1. Keith brings up one of the most pressing issues to address when learning about racism. Throughout the class, I was presented with a lot of evidence for racism, such as its historical background and the forms racial disparities that continue on today. When I began to understand this evidence, I started to see it in many facets of my life, both through individual interactions and social structure. As my own awareness increased, so did my realization that most people around me did not see the same prevalence. Additionally, my growing awareness prompted me to care a great deal about racism and the people whose lives it negatively affected. This in turn showed me that those who were not aware were very apathetic and therefore were perpetuating racism.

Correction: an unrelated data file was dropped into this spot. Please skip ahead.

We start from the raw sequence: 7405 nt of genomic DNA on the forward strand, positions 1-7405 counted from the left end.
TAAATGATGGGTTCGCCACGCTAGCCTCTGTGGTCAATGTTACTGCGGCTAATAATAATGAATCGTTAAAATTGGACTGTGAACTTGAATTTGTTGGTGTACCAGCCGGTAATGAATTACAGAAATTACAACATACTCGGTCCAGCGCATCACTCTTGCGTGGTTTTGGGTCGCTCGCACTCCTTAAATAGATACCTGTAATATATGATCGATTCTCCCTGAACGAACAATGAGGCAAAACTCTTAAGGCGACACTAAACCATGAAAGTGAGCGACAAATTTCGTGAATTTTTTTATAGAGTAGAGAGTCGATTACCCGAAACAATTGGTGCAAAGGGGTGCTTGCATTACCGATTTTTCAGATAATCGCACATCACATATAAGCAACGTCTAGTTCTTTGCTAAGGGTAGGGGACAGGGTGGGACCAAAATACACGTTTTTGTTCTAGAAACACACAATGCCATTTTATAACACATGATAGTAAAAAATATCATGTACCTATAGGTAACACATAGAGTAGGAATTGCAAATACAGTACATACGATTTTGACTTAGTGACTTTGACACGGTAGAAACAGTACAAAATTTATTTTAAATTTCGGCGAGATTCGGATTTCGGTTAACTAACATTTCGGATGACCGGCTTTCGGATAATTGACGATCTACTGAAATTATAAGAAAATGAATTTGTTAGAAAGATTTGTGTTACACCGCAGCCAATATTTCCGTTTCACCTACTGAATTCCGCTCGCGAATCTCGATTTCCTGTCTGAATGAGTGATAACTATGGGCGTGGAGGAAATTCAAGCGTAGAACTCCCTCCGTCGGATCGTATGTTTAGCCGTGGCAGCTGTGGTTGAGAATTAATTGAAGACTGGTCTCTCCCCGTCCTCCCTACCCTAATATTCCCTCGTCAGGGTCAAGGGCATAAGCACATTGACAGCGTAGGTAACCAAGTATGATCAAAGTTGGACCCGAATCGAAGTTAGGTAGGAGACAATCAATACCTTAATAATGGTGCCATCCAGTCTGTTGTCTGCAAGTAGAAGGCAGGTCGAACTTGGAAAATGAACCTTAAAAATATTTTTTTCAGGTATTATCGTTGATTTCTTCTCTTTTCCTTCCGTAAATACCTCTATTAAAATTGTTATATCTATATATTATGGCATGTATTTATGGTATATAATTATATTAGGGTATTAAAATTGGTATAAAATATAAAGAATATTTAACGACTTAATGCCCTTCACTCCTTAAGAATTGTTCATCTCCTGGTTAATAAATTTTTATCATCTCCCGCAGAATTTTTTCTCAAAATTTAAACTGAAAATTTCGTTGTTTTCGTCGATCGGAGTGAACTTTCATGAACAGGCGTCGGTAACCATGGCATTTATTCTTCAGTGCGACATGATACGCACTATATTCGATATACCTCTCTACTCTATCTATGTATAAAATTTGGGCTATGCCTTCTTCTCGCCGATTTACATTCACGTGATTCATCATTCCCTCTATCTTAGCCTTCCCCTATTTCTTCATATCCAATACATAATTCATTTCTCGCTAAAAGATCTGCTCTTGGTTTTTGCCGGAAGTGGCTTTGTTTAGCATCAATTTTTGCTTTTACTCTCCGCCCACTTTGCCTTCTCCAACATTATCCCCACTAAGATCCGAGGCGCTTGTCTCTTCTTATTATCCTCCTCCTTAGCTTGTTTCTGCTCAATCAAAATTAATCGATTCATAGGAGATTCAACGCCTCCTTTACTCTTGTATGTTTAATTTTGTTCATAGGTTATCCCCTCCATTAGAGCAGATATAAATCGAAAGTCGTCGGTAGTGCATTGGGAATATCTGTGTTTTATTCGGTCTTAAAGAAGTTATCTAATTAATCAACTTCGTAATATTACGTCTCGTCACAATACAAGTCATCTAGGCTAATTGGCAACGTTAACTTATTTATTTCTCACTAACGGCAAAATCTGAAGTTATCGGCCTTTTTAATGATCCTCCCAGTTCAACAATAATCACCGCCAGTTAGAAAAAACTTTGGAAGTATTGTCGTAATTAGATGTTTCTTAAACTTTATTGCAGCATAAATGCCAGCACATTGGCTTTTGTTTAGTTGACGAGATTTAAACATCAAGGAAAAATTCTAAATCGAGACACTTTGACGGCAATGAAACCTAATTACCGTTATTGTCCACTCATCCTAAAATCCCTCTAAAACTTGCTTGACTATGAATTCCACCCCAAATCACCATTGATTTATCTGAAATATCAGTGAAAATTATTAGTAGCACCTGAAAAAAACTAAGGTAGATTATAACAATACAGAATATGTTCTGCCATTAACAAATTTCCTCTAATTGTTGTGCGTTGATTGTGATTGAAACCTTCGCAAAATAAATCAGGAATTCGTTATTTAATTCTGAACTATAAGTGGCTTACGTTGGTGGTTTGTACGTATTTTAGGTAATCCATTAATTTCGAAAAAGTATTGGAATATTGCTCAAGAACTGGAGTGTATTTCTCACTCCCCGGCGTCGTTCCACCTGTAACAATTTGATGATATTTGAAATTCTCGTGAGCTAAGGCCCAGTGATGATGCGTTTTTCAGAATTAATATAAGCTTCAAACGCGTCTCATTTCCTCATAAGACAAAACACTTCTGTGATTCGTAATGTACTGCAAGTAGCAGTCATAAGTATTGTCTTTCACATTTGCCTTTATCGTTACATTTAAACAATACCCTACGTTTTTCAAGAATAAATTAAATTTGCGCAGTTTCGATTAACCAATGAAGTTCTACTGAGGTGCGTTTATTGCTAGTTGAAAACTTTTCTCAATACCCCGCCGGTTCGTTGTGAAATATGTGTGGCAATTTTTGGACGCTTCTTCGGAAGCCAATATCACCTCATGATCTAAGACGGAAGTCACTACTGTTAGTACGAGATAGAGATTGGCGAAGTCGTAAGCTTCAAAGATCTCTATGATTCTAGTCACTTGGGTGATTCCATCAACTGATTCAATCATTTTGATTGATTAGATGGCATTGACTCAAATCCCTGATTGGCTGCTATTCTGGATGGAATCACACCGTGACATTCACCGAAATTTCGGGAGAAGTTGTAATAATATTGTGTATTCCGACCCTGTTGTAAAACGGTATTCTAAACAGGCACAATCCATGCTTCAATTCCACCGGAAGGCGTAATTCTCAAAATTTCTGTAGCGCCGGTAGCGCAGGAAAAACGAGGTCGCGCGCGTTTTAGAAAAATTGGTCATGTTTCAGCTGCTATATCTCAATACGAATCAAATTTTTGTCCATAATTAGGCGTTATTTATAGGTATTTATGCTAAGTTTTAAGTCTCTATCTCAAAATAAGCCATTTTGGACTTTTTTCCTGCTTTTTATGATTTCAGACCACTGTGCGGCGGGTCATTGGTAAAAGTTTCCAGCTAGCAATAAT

This frustrated me. Because these unaware people did not see, or care to see, the instances of racism that were so clear to me, I had (and still have) a lot of difficulty reacting to racist comments. I often took a chance and called someone out for using a racist term, but when I received strange looks or questions addressing why I had such a reaction I had a hard time articulating my point of view. As the class progressed, my confidence with the evidence of racism increased, and I became more confident in addressing these issues with the people close to me. Over some time of expressing my anti-racism ideas such as simply responding with “I don’t like that word,” I noticed that those people would refrain from using such words or comments when around me. I was not sure what they were saying or supporting when I was not present, but I thought it was enough that my presence, in relation to my speaking out, prompted them to check themselves.